Two women make history, enter Sabarimala; priests 'purify' temple in response
A day after 30 lakh women in Kerala - from Kasargod in the north to Thiruvananthapuram in the south - came together in a massive Vanitha Mathil (or Women’s Wall) over 620 km, two women with police protection entered the Sabarimala temple in the wee hours today.
Despite the Supreme Court’s order in September allowing women of all ages to enter the shrine, no woman has been able to due to massive protests across the country. Until today.
According to news reports, 42-year-old Bindu from Koilandy and 44-year-old Kanakadurga from Angadipuram in Malappuram district, dressed in black, entered the temple this morning, around 3.45 am, under the protection of police officers. They used a side entrance, used by VIPs without climbing the pathinettam padi (or the 18 steps), directly in front of the sopanam and into the sanctum of the temple.
Chief Minister Pinarayi Vijayan confirmed this in a statement to the media. “In previous instances, women could not enter the temple due to protests. However, today, they might not have faced any protests and were able to enter.”
However, the euphoria and the celebrations were short lived. Following the women’s entry, the temple authorities closed the sanctum sanctorum for an hour for purification rituals, with the thanthri (or priest) saying that the rituals were necessary. This is in direct violation of the Supreme Court rule with some saying it would have “legal consequences”. The closing of the sanctum sanctorum has left lakhs of devotees waiting, say news reports.
More than the Supreme Court ruling, the Sabarimala issue has been a political talking point in more ways than one. The Pinarayi Vijayan-led government has openly supported the Supreme Court decision, with the BJP vociferous in its opinion that age-old traditions should be adhered to.
Prominent among the protesting organisations is the Ayyappa Dharma Sena and its leader Rahul Easwar who was arrested and later released on bail for making inflammatory statements.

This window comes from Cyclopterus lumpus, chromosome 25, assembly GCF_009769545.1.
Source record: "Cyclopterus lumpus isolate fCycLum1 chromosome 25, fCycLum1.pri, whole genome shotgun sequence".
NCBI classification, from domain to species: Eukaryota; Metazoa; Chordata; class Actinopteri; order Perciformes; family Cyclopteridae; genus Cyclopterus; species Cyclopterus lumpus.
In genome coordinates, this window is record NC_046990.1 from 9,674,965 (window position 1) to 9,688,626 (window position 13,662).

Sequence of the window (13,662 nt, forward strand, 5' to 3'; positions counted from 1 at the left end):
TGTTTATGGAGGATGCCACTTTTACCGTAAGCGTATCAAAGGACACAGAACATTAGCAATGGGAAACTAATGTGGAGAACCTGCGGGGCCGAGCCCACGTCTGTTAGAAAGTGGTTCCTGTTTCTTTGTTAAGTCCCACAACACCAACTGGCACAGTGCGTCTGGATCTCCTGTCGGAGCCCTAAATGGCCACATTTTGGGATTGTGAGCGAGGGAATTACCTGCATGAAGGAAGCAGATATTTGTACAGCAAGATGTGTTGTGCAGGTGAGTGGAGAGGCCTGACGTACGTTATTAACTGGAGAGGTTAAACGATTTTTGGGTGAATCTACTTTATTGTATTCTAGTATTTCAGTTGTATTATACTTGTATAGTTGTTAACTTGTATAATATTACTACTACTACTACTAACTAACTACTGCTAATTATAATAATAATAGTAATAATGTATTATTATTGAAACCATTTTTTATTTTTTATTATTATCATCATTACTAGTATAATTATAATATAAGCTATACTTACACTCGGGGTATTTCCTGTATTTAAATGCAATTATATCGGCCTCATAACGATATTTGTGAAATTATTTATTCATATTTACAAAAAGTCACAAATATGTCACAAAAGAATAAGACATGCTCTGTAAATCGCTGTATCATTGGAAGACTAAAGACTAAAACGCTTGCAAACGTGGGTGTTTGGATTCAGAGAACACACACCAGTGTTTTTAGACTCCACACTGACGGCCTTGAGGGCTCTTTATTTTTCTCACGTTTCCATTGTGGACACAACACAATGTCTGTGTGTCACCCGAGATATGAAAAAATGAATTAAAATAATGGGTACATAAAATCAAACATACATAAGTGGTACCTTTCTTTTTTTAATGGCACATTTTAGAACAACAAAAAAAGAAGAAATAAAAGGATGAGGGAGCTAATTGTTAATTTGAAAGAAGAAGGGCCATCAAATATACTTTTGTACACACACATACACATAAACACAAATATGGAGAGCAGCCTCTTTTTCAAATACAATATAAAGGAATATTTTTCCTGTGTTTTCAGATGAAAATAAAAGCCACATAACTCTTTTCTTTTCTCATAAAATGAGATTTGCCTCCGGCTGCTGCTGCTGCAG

The HerStory team was in Kerala last week - in Kochi and Kannur - and the mood of the people was divided. While many believed that the Supreme Court should not infringe upon their beliefs and the temple’s traditions, it was heartening to note that there is a section that believes that the right to pray should not be decided on the basis of gender or age.
Many also recollected seeing women (between the ages of 10 and 50) peacefully praying at Sabarimala without any opposition or protest. It was only in 1991 that the Kerala High Court upheld the ban on entry of women, following a Public Interest Litigation.
The state has been polarised since the Supreme Court ruling, with protests often resulting in violence.
With the Supreme Court ruling and the state-sponsored support for the Women's Wall, the political agenda that different political factions are using is obvious. From the ruling party to the opposition, everyone has a view on the Supreme Court ruling. But it is also true that a number of people in Kerala, including men and women, are in its favour.
Meanwhile, social media is rife with reactions- from anger and agitation about women entering to others pointing out that the temple should not be closed for other devotees, with yet others saying that it is inevitable and women should be allowed because old traditions need to be changed.
In a country where women are worshipped as deities - as Durga, Parvati and Laxmi, the temple doing a shuddhi after women’s entry shows how deep patriarchy runs in society. With women devotees seeking their right to enter the temple and the resistance from priests, devotees, and political parties, Sabarimala is going to be in the news and will see divided views for a long time to come.
This needs to be a movement driven by women with the aim to change age-old traditions that keep women out than becoming an issue that political parties can use to further their agenda.
What is your take on this? What do you think about it?